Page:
Petitioners reported the $11,000 as income on their return for 1975 and designated that amount as “Business Interruption Insurance.” Petitioners did not report self-employment tax due on this income.
In the notice of deficiency, respondent made the following determination:
(a) It is determined that the $11,000.00 which you received as business interruption insurance proceeds represents net earnings from self-employment. Accordingly, your self-employment tax is $810.00 computed as shown below.
Net earnings from self-employment $11,000
Largest amount of wages and self-employment
earnings subject to social security tax 14,000
Less: FICA wages 3,850
Balance 10,250
Self-employment income—lesser of net earnings
from self-employment or balance above 10,250
Rate 7.9%
Self-employment tax 810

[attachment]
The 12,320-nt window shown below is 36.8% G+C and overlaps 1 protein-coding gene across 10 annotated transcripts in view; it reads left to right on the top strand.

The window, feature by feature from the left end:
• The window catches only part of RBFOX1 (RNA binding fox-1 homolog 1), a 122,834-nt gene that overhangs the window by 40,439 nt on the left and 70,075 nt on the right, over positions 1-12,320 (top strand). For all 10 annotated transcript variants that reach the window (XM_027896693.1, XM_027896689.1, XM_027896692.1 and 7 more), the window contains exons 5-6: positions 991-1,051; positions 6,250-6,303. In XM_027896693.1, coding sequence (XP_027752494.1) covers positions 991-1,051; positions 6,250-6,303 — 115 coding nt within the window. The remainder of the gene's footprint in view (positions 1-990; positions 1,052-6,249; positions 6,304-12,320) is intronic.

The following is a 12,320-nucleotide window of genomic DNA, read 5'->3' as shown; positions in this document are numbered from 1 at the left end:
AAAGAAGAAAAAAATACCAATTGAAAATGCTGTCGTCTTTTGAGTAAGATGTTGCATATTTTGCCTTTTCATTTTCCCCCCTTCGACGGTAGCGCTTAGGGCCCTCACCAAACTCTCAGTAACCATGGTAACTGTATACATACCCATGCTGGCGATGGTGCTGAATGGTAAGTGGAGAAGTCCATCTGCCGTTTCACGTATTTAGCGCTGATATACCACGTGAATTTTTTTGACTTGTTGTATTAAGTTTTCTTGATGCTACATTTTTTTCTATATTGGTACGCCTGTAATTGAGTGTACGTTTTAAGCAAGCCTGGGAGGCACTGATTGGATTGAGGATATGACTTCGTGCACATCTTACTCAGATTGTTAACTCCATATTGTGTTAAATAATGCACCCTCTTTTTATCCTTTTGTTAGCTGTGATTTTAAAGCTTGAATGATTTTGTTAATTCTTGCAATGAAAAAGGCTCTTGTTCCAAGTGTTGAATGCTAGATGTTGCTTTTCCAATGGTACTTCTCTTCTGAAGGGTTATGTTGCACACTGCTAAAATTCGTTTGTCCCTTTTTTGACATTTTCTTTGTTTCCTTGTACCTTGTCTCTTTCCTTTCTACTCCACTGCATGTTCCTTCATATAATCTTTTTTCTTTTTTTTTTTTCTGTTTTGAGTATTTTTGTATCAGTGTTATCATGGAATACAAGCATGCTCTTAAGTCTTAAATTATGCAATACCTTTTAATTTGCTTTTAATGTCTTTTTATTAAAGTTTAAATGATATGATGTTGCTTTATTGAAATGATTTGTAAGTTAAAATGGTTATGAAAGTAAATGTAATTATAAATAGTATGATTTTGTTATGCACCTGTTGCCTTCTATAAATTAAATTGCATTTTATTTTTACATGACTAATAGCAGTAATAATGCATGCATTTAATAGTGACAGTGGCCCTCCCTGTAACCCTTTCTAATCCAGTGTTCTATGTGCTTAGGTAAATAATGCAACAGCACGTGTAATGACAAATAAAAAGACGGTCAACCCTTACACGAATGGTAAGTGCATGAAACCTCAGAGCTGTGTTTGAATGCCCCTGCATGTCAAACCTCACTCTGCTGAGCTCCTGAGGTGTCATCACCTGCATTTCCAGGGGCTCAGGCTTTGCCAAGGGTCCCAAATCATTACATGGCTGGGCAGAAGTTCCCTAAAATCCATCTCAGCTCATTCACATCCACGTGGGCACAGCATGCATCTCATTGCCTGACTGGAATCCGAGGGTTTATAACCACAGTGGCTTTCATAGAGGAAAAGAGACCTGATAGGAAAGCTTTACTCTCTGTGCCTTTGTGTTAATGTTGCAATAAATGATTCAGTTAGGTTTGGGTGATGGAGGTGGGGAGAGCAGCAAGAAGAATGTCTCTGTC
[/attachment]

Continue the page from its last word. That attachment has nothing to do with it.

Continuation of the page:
The issue presented in this case is whether the $11,000 which petitioners received in 1975 as business interruption insurance proceeds is subject to self-employment tax.[2] Resolution of this issue depends on the construction to be accorded section 1402(a), which section generally defines net earnings from self-employment as “the gross income derived by an individual from any trade or business carried on by such individual, less the deductions allowed by this subtitle which are attributable to such trade or business.”
Respondent notes that there is no dispute that petitioner’s grocery business was a trade or business whose profits are subject to the self-employment tax. Such being the case, 443*443 respondent insists that since the instant proceeds were merely a substitute for the loss of profits from petitioner’s grocery business, they are similarly subject to the self-employment tax. Essentially, petitioners argue that since an interruption in business was the sine qua non for their entitlement to the proceeds, they were not “derived from any trade or business carried on” and thus are beyond the scope of section 1402(a).